Vladimír Bzdúch, Darina Behúlová, Katarína Fabriciová, Jörg Oliver Sass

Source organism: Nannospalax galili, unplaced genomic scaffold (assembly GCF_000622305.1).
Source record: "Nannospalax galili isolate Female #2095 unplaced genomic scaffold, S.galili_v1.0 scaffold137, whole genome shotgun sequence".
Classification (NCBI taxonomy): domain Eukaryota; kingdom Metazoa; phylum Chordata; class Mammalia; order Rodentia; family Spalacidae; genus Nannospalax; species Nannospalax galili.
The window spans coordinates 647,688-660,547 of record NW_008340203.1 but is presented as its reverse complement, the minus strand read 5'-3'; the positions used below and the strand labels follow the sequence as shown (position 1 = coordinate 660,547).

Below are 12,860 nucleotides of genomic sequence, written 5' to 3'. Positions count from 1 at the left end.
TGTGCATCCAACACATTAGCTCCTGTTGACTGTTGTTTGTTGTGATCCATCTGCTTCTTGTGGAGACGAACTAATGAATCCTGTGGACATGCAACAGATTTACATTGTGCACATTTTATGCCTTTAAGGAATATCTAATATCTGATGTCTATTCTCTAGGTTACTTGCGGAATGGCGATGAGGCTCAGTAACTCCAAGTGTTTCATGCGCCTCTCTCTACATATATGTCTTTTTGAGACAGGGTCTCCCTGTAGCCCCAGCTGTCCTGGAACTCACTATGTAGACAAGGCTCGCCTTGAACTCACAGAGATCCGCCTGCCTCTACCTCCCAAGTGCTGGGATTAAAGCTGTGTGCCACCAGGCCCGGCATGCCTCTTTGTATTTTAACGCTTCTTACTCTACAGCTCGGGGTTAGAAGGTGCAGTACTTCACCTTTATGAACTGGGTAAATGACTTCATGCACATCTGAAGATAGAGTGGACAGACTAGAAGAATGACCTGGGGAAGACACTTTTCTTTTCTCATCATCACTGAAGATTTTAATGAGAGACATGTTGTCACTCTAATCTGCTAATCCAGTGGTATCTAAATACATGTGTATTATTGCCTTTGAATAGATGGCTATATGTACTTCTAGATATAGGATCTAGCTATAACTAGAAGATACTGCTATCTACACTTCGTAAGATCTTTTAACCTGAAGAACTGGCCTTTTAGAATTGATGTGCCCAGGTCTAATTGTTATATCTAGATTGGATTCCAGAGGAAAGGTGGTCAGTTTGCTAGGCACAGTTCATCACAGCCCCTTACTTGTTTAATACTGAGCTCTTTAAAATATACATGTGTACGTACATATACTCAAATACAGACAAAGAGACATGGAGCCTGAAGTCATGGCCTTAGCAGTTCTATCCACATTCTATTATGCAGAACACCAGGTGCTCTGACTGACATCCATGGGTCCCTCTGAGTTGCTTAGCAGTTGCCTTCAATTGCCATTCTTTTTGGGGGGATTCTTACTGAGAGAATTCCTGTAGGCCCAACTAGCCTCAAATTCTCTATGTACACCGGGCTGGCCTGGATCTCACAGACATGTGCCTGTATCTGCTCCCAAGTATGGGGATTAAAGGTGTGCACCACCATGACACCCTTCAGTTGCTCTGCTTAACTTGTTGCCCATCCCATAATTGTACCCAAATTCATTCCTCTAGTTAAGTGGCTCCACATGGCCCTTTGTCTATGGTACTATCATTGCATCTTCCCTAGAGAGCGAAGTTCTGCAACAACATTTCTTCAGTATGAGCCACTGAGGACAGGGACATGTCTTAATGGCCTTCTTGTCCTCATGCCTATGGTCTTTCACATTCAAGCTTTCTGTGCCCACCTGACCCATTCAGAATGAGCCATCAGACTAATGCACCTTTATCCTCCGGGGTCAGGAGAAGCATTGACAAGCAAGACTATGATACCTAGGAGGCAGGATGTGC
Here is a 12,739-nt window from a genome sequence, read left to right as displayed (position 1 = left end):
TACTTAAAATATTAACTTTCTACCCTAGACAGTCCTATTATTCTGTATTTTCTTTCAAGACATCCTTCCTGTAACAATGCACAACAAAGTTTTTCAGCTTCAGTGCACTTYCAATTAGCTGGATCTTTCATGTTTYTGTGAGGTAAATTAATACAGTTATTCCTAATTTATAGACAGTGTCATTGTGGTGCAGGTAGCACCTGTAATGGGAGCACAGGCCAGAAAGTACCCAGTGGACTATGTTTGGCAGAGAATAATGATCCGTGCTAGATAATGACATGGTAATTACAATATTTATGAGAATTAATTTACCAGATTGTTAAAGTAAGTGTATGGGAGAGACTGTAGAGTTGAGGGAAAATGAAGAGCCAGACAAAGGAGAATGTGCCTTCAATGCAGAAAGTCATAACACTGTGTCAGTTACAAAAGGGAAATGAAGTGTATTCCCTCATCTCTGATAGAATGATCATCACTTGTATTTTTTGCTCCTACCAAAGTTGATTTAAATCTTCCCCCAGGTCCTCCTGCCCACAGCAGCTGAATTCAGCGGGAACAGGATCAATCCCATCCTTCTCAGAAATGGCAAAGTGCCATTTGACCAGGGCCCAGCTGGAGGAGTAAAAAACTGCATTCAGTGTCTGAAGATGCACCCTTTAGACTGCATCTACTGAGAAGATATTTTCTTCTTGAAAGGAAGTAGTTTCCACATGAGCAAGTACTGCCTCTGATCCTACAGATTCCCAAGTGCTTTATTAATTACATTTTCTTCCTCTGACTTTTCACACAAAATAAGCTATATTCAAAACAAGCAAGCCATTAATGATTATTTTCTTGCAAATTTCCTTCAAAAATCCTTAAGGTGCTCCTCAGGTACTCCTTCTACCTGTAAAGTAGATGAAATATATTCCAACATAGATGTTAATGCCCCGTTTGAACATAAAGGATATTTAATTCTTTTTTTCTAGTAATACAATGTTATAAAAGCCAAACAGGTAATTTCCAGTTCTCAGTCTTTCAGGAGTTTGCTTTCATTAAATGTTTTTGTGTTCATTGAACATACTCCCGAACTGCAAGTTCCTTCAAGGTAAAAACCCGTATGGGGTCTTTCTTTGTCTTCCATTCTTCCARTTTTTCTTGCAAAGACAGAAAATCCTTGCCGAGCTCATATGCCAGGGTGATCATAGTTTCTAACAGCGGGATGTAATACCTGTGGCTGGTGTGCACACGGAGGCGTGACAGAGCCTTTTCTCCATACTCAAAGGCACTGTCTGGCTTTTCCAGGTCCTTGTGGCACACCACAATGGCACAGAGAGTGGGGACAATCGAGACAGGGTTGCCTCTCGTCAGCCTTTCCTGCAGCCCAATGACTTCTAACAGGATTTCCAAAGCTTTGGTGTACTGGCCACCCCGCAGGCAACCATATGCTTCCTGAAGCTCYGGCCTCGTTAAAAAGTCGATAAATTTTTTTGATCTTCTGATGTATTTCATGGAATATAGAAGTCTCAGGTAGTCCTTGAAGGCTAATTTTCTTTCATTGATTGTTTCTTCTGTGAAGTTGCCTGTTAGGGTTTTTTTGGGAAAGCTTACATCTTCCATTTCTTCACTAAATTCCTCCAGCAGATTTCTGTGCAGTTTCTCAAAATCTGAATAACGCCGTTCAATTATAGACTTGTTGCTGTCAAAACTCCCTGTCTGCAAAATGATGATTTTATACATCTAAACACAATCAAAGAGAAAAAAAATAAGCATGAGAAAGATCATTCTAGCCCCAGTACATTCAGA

Fatty acid β-oxidation (FAO) defects have become one of the most important group of inherited metabolic disorders, with broad clinical spectrum varying from sudden infant death to almost asymptomatic adults. The two major types of presentation are typical: a form with signs of acute hepatoencephalic involvement and form with predominantly muscle and cardiac involvement. Hepatoencephalic involvement or Reye-like syndrome includes hypoketotic hypoglycemia, moderate hepatomegaly with increased serum aminotransferases, low free carnitine in serum, mild acidosis and mild hyperammonemia. The second presentation reflects the chronic disruption of muscle function with myopathy and cardiomyopathy with symptoms such as progressive muscular weakness, episodic muscle pain, rhabdomyolysis, elevated creatine kinase, myoglobinuria and cardiac conduction. All kinds of FAO disorders except carnitine palmitoyltransferase I (CPT I) and medium-chain acyl-CoA dehydrogenase (MCAD) deficiency present with significant muscular signs. MCAD deficiency has emerged as the most frequently diagnosed inborn error of mitochondrial fatty acid β-oxidation. The Roma people should be considered as a group at risk for MCAD deficiency. This disorder is associated with significant risk of sudden death or permanent damage of the central nervous system. The early diagnosis is very important, so simple and effective therapy can be applied. MCAD deficiency is considered as a favorable candidate for newborn screening. Long-chain fatty acid oxidation defects present with heterogeneous clinical phenotypes and symptoms of short-chain acyl-CoA dehydrogenase deficiency are non-specific and generally uncomplicated. In countries, where screening by tandem mass spectrometry is not available, knowledge of symptoms FAO disorders is very important for better selective screening.